Hope for Tighter Gun Laws Still Alive in Senate
Two different efforts 'quietly' underway, says NYT
By John Johnson, Newser Staff
Posted Apr 26, 2013 4:07 PM CDT
Sen. Joe Manchin of West Virginia, D-W.Va., left, and Sen. Patrick Toomey, R-Pa., in a photo from April 10.   (AP Photo/J. Scott Applewhite)

(Newser) – The push for stricter gun laws might not be quite so dead after all in the Senate. The New York Times reports that efforts are "quietly" underway to get something done on background checks and illegal trafficking. Joe Manchin and Pat Toomey, the co-sponsors of the background-check bill that got yanked last week, say they have been talking to colleagues to get rid of some objectionable loopholes. One potential compromise would allow a person who lives in a rural area to sell a weapon to someone without having to find a sporting goods store to facilitate.

A separate initiative to crack down on illegal trafficking, which includes buying a weapon for someone who can't legally own one, is being spearheaded by Democrat Kirsten Gillibrand and Republicans Kelly Ayotte and Chuck Grassley. The latter two voted against last week's measure, and Ayotte in particular has been taking criticism back home in New Hampshire. That might get worse: Gun-control supporters are working on a national campaign to put pressure on those in the "no" camp. Meanwhile, a new Quinnipiac poll in Pennsylvania gives Republican Toomey the highest approval ratings he's ever had: 48%, reports Slate.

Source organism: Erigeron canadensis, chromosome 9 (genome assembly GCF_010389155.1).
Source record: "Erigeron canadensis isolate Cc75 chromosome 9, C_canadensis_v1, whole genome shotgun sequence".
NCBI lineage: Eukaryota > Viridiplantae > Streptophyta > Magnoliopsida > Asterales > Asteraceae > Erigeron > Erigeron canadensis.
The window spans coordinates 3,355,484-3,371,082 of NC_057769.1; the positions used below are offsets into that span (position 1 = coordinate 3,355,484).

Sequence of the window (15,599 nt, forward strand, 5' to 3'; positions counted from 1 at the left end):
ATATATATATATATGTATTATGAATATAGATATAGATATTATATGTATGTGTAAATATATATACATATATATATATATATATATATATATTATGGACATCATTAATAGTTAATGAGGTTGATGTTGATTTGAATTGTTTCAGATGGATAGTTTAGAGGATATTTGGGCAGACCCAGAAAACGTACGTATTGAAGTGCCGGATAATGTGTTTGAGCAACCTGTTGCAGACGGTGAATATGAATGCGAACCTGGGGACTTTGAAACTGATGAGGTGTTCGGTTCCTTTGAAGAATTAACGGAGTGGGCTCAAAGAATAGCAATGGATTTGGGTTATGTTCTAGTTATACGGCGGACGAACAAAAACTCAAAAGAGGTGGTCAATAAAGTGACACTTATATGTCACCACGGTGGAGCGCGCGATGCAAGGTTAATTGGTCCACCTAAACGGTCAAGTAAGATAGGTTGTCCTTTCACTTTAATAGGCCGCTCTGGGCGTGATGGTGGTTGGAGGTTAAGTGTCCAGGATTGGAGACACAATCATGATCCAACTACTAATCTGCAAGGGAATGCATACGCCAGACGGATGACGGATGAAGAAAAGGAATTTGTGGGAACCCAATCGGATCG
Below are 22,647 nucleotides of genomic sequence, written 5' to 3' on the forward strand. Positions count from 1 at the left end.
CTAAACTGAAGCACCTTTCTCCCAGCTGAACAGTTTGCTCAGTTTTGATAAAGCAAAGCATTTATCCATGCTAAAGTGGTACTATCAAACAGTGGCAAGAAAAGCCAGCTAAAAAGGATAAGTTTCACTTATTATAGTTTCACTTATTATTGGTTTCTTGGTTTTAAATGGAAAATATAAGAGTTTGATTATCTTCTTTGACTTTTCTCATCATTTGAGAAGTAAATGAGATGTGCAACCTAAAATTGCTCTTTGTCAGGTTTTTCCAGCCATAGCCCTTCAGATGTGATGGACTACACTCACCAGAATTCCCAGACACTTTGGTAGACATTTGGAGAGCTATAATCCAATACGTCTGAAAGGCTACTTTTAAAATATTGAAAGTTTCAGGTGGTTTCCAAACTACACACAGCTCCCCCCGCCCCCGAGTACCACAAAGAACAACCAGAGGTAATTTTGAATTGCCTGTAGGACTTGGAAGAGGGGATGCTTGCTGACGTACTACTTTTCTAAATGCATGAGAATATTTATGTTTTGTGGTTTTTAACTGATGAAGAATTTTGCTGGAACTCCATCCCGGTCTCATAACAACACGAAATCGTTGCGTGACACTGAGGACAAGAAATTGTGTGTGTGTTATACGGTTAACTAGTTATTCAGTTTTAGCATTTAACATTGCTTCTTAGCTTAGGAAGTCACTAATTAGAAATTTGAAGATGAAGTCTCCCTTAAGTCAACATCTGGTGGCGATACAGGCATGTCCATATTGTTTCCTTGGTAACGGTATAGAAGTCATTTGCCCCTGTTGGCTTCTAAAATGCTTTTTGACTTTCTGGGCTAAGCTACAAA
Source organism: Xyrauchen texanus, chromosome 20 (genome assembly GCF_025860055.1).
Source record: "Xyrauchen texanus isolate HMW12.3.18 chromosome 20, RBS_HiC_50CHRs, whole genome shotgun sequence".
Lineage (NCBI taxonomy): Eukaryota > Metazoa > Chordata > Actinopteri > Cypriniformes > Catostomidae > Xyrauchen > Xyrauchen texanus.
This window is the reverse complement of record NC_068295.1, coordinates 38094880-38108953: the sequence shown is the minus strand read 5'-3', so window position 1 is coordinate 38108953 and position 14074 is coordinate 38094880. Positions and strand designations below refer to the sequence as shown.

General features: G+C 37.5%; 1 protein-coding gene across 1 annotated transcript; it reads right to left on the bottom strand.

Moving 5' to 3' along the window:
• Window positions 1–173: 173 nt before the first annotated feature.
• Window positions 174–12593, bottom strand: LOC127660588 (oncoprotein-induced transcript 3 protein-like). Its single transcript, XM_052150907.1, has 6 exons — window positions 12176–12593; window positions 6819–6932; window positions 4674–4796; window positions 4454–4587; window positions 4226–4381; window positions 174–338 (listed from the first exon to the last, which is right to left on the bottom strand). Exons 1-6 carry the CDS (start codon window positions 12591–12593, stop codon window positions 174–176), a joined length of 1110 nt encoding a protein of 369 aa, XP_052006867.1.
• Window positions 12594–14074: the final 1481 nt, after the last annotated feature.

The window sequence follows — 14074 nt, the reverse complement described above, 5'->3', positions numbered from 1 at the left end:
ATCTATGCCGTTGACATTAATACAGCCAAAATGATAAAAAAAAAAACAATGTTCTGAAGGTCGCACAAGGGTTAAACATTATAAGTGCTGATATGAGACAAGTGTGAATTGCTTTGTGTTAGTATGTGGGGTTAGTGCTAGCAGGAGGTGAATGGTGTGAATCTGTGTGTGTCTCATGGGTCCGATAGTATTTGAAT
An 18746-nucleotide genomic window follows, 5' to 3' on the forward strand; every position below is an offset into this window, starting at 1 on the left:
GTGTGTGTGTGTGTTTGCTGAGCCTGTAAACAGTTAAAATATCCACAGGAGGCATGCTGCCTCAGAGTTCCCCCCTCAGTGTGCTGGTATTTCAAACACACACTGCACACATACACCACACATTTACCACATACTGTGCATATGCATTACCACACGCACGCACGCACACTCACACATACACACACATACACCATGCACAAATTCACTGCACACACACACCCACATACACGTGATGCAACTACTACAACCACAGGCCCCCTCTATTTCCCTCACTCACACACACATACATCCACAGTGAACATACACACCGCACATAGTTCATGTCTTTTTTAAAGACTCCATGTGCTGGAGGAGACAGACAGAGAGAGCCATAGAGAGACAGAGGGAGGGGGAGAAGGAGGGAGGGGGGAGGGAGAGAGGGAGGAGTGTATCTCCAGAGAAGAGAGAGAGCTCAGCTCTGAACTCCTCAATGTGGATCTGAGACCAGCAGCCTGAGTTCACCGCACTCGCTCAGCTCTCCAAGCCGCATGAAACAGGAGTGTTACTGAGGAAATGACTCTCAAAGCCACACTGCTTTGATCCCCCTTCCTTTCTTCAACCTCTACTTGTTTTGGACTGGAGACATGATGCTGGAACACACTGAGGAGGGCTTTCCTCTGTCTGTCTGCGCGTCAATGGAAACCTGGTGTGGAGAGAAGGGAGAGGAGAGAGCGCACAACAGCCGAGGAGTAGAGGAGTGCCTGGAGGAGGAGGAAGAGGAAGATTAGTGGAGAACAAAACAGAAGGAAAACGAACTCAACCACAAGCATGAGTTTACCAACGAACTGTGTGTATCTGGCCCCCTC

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Apr 30, 2013 12:06 AM CDT
More and more guns are being bought by the fewest Americans and possibly future terrorists. If that doesn't scare you it makes America a more dangerous place to live.
Apr 29, 2013 5:58 PM CDT
Sure it is?
Apr 29, 2013 3:14 PM CDT
Guns do not pull their own triggers. Idjiots do. Get rid of the Idjiots, leave the guns alone. They are innocent until an idjiot gets a hold of one. Even if fired, they are the innocent by stander. Pass a law that when an idjiot kills someone, the idjiot automatically gets death sentence within 24 hours to be carried out within 6 months. 1942